Monarch Threats and Winter Birds

You may have heard of the disappearance of the well-known conservationist that has been protecting the monarch butterflies that migrate to Mexico and winter there.  Homero Gomez was last seen on January 13th.  Monarchs have a number of threats including illegal logging that reduces the size of their winter habitat in Michoacán.

I recently finished reading a book by conservation biologist Nick Haddad called The Last Butterflies.


This book took me a while to read, but I enjoyed it.  It was interesting if you like reading about scientific experiments in the wild and that sort of thing.  One of the last chapters was about the migrating eastern North American monarch.  Much like the passenger pigeon, there are still millions of monarchs, but they face a number of threats that could wipe them out, including threats to their wintering grounds in Mexico.  Here in the United States there is a loss of habitat as well as threats from pesticides.  Why does this matter?  Monarch caterpillars and butterflies are the most well known and loved insects.  They are like the canary in the coal mine.  When they decline, despite efforts to assist them, we can guess that many other insects that we care less about but that are very important are also facing numerous threats.

I am looking forward to getting some milkweed plants from an acquaintance at the Palos forest preserve restoration project who has promised me some plants in April.  I have had no luck planting milkweed from seeds.  I have swamp milkweed and butterfly weed, but am eager to plant some asclepias syriaca (common milkweed), too.

Another important thing gardeners can focus on is nectar plants in the autumn when monarch are migrating south.  Below are a few pictures from my garden.


Monarchs on sedum in September.  One day this past year I looked out and saw six monarch feasting on the sedum nectar.


That same day the monarchs were sipping on the Agastache ‘Blue Fortune.’


Monarch on zinnia

But we are still in the very middle of winter, so I will post some winter bird pictures as well.


Male red-bellied woodpecker snacking on suet.


Two downy woodpeckers wait for the red-bellied woodpecker to leave.  The feeder is hanging by a string so it swings around when birds peck on it.  Notice that we just pruned off a few lower branches on the chinquapin oak tree.


I have enjoyed having the downy woodpeckers visit the yard more frequently this week.


The house sparrows look for bits of suet that may have landed below the feeder.


The mourning doves arrived to check out the action.


The European staring gives it a try.


Looks like the squirrel managed to get a chunk of it.


White-breasted nuthatch


When we pruned the trees I brought in some serviceberry branches to see if they would open inside.  I have no idea if that will work.


Sunrise on our street.  The days are getting longer!


Beauty and the Beasts

OK, no real pictures of beasts in this post, but when you step into a nature preserve the animals you meet are wild, not domesticated, and that can be an adventure.  The beauty part is the gorgeous, snowy landscape we encountered on our Saturday morning walk!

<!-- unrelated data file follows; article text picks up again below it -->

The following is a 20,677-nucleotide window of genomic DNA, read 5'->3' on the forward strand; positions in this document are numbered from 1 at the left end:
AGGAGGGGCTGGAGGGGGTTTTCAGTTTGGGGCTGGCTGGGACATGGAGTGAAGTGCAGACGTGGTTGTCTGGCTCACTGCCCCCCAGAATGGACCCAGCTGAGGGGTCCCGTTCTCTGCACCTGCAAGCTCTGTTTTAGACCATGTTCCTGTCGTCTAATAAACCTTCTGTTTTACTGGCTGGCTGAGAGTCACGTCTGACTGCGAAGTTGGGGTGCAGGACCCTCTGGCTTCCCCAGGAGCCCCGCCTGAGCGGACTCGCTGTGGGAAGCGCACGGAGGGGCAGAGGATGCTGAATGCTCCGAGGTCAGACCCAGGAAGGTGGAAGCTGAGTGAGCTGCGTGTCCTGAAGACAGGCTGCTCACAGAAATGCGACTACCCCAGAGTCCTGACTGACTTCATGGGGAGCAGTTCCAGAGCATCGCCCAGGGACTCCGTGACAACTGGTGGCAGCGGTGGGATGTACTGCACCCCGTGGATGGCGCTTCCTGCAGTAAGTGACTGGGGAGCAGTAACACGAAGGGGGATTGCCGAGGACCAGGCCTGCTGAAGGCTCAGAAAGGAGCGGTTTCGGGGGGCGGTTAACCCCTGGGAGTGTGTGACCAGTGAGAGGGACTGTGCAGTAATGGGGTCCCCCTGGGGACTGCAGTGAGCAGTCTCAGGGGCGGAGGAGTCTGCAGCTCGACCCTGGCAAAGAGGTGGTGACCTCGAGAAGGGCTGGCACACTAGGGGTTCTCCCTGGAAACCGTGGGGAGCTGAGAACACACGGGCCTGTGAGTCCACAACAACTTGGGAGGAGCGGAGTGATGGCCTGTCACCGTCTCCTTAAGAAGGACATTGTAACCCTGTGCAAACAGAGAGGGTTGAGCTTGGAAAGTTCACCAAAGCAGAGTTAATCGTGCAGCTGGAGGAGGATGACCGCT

The snow outlined every tiny branch as we started our walk this morning in a nearby forest preserve in Cook County.


The trail had an interesting pattern, as the snow covered each twig and leaf on the ground, but melted when it met the clay path.


We noticed animal tracks climbing a tree.


A closer look at raccoon tracks


With snow covering everything we made our way carefully down the hill to the stream.


The water was flowing in the stream.  We found some large stones where we could step and cross over without getting wet.


We followed a horse / animal trail so that we would not get lost, as everything looks the same with the snow cover.  Up ahead, through the shrubs, we glimpsed two white-tailed deer run through the forest.


When we stopped to listen we could hear an emergency vehicle, an airplane, and also a bird.  Looking around I spotted a male red-bellied woodpecker.


A little further down the path we stopped to listen and heard some howling and yipping coyotes, maybe chasing those deer we saw or something else.  We could not see them, but they were somewhere off to our left.  We both picked up pointy branches and decided to head back out to the main trail.  Coyotes don’t see people as potential prey, but when there are a group of them and it is not our backyard we wanted to be ready to stand our ground and scare them if they were nearby.  After that we did not hear them again.  Sorry, no pictures of deer or coyotes!


Back at home, there was just a thin layer of snow that was mostly melted by the afternoon.


The male northern cardinal, a frequent visitor, is a beauty!

January 1, 2020

Happy New Year!


Snow Crocus emerges.

I first noticed this snow crocus on Christmas Day, which is the earliest I have seen it appear.


Daytime moon


Dark-eyed junco on liatris.  It looks like it got a seed to nourish it on a winter day.


We had about an inch of snow yesterday morning, which should melt today and tomorrow.  It has been a mild winter.


The cyclamen is blooming for the fifteenth year!  This autumn I refinished the wood counter in my greenhouse window.


We started the new year with a wonderful hike at Cranberry Slough in the forest preserve.  The trail was icy, but not slippery, and the only person we met was riding a bike.


One last shot to say goodbye to 2019. Mute swans flying over Lake Katherine last weekend.